|Programme run:||3 x 60 minutes|
|Series Producer:||Ruth Shurman|
|First Transmitted:||2012& HD available|
Across the Western world, countries teeter on the edge of insolvency. Unemployment is climbing, banks have failed and rioters have taken to the streets. The hopes of politicians, central bankers and all of us rest with economists and their theories. But are they right and which ones should we implement? This witty and provocative series conveys complicated ideas in a lively and accessible way.
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We live in worrying times. Across the Western world, countries teeter on the edge of insolvency. Unemployment is climbing, banks have failed and rioters have taken to the streets.
The hopes of politicians and central bankers rest with the economists. In this time of crisis, economists and their ideas have never mattered so much.
Are their theories right? This witty and provocative series conveys complicated ideas in a lively and accessible way.
Episode 1: John Maynard Keynes and Keynesianism
Keynes was the first economist to become a global celebrity. He made his name during the worst economic crisis the world had seen, the Great Depression.
The economy was not a see-saw, he argued, naturally swinging between booms and recessions, but like an elevator, that could get stuck in either state. Only government spending could kick-start it again.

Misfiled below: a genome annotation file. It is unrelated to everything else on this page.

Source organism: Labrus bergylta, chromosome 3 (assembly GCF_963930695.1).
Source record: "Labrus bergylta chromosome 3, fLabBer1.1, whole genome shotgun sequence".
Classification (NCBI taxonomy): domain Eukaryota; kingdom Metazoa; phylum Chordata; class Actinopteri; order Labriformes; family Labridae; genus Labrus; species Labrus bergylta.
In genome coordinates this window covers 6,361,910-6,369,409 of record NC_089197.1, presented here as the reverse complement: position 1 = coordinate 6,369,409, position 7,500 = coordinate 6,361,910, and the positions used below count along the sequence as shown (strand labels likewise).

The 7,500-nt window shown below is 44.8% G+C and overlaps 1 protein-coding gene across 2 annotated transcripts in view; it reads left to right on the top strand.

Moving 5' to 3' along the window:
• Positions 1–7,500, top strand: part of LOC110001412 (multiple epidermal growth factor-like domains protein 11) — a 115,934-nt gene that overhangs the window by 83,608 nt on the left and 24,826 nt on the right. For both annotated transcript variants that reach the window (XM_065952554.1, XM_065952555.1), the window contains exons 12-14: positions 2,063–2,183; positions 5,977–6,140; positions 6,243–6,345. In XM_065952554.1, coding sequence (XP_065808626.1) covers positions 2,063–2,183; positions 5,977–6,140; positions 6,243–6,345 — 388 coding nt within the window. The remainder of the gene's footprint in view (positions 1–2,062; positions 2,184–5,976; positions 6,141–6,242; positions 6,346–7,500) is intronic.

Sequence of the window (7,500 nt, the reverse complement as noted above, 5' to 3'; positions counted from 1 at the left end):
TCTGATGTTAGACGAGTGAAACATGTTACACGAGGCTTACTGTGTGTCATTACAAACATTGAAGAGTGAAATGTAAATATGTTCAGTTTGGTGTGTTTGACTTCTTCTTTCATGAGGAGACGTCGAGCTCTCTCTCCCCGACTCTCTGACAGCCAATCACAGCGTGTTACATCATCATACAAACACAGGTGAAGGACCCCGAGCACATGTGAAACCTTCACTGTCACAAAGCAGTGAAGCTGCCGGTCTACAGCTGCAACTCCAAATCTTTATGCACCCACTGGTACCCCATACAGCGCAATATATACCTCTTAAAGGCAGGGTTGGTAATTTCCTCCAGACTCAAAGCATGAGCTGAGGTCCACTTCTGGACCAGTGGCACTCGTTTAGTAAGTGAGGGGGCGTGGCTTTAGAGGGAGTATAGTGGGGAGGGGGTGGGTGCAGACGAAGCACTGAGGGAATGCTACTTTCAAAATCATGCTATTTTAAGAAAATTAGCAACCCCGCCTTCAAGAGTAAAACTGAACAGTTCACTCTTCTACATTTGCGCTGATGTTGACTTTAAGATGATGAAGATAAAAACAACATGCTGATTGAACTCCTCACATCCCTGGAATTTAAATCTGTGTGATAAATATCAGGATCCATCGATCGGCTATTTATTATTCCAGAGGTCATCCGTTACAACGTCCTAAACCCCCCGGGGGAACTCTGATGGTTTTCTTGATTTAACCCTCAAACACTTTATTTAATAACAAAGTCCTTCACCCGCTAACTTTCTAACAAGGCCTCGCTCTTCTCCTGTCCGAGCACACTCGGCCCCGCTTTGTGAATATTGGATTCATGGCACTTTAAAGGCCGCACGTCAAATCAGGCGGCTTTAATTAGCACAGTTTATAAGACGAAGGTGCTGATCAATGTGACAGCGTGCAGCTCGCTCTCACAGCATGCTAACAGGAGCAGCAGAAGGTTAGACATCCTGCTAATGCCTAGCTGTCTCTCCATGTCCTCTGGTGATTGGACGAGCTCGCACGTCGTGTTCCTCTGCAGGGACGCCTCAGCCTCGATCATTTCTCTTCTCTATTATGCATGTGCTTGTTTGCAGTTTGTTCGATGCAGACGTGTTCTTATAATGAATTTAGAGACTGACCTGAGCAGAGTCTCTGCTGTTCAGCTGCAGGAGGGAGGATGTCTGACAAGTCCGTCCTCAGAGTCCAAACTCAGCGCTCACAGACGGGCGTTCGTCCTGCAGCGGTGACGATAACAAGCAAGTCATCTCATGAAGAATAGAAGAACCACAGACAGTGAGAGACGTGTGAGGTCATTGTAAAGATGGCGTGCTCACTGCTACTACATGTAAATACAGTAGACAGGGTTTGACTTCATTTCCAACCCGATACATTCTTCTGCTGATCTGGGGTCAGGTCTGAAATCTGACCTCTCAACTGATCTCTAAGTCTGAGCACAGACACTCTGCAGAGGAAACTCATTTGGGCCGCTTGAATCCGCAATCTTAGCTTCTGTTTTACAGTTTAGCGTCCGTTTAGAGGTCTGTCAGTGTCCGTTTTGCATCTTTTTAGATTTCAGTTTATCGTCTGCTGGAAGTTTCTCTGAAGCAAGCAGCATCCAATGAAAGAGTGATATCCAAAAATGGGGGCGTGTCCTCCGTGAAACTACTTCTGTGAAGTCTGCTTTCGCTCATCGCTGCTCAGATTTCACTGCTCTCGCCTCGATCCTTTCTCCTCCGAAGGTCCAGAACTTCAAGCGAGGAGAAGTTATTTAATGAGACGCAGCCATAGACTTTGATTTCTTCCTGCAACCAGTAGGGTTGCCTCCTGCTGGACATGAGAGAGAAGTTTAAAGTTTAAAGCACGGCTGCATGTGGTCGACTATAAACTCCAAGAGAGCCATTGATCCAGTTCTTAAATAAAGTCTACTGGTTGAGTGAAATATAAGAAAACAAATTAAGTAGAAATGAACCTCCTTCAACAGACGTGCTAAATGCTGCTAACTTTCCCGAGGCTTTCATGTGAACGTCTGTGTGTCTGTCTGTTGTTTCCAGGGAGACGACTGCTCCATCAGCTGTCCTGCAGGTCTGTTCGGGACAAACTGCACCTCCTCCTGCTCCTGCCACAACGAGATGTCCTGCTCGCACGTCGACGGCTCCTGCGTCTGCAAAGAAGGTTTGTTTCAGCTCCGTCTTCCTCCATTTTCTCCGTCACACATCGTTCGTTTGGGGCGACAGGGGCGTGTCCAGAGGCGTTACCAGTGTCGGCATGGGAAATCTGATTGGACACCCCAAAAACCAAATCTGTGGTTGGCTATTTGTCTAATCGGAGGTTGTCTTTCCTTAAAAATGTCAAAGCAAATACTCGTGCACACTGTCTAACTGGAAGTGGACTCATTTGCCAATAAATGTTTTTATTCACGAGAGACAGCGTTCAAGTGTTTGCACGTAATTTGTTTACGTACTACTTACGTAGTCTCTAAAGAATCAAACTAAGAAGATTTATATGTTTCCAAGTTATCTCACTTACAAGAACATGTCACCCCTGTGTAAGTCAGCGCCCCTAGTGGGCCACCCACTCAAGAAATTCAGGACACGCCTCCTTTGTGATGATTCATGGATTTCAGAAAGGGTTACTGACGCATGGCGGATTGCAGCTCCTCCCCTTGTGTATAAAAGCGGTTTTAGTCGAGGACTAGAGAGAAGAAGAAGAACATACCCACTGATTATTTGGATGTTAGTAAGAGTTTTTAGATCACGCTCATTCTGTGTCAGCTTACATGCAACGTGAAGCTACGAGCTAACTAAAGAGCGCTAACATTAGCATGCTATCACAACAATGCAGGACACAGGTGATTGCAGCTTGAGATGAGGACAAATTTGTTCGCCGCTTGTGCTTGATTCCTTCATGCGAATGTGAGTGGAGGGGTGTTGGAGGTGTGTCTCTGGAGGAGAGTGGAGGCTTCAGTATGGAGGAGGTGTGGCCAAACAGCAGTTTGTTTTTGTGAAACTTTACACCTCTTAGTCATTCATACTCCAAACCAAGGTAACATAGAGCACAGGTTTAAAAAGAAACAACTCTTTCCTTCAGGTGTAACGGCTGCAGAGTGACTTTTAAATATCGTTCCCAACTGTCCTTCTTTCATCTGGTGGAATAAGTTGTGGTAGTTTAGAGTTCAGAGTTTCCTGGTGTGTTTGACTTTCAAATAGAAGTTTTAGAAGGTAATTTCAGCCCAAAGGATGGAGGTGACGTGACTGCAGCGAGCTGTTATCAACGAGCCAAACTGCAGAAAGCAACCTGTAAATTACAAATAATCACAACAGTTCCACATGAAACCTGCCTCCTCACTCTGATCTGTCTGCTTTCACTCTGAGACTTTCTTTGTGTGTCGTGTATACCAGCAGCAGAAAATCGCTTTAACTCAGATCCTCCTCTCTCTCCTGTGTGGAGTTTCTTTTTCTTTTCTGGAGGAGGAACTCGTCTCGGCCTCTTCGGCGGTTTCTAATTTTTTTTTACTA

His radical ideas were controversial. Keynes’ enemies thought he was intent on attacking capitalism and personal freedom. But recently both Barack Obama and Gordon Brown have pumped money into the stuttering US and UK economies.
Episode 2: Hayek and the Free Market
Friedrich Hayek believed in the primacy of the market. That all attempts to regulate and control it were misguided and would end in failure. Therefore economies should be left to their own devices free of government interference.
It’s a controversial message that few politicians have felt brave enough to rely on. But after the crash the radical ideas of this Nobel Prize winning economist have been revaluated. Many think the recent crash was caused by a failure to regulate capitalism. But Hayek would say today’s crisis is the result of all of us placing too little faith in the market.
Episode 3: Karl Marx and Marxian Economics
Karl Marx predicted that capitalism is doomed. For decades, his theories were ignored. Yet lately, other economic thinkers are starting to ask if capitalism is inherently unstable.
Marx predicted that each economic crisis would be worse than the last one until, finally, capitalism collapsed. But as he was always on the brink of bankruptcy himself, few believed him.
Marx’s theories offer an astonishing insight into the sub-prime mortgage catastrophe and the causes of the 2008 crash. Is it time to take Marx seriously?
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